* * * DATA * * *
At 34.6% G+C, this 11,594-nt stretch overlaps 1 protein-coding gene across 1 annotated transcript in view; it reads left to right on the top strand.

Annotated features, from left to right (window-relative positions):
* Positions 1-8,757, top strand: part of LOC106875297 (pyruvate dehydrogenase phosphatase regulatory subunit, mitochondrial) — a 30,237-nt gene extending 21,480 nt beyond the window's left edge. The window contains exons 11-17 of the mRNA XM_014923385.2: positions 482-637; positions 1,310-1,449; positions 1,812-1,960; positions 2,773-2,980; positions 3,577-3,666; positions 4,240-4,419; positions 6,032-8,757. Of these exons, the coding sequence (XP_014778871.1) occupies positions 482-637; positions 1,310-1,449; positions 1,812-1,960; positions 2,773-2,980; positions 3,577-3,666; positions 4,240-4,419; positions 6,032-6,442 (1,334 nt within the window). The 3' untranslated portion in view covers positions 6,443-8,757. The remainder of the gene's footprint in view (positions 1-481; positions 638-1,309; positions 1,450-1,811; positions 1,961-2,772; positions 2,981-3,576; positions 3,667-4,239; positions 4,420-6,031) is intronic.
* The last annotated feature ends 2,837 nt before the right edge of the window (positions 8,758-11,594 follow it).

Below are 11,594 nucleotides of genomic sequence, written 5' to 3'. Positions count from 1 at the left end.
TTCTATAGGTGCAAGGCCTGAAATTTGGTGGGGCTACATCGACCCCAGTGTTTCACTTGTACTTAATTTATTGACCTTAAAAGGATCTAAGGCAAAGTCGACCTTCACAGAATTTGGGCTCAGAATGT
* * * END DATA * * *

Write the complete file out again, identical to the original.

At 34.6% G+C, this 11,594-nt stretch overlaps 1 protein-coding gene across 1 annotated transcript in view; it reads left to right on the top strand.

Annotated features, from left to right (window-relative positions):
* Positions 1-8,757, top strand: part of LOC106875297 (pyruvate dehydrogenase phosphatase regulatory subunit, mitochondrial) — a 30,237-nt gene extending 21,480 nt beyond the window's left edge. The window contains exons 11-17 of the mRNA XM_014923385.2: positions 482-637; positions 1,310-1,449; positions 1,812-1,960; positions 2,773-2,980; positions 3,577-3,666; positions 4,240-4,419; positions 6,032-8,757. Of these exons, the coding sequence (XP_014778871.1) occupies positions 482-637; positions 1,310-1,449; positions 1,812-1,960; positions 2,773-2,980; positions 3,577-3,666; positions 4,240-4,419; positions 6,032-6,442 (1,334 nt within the window). The 3' untranslated portion in view covers positions 6,443-8,757. The remainder of the gene's footprint in view (positions 1-481; positions 638-1,309; positions 1,450-1,811; positions 1,961-2,772; positions 2,981-3,576; positions 3,667-4,239; positions 4,420-6,031) is intronic.
* The last annotated feature ends 2,837 nt before the right edge of the window (positions 8,758-11,594 follow it).

Below are 11,594 nucleotides of genomic sequence, written 5' to 3'. Positions count from 1 at the left end.
TTCTATAGGTGCAAGGCCTGAAATTTGGTGGGGCTACATCGACCCCAGTGTTTCACTTGTACTTAATTTATTGACCTTAAAAGGATCTAAGGCAAAGTCGACCTTCACAGAATTTGGGCTCAGAATGT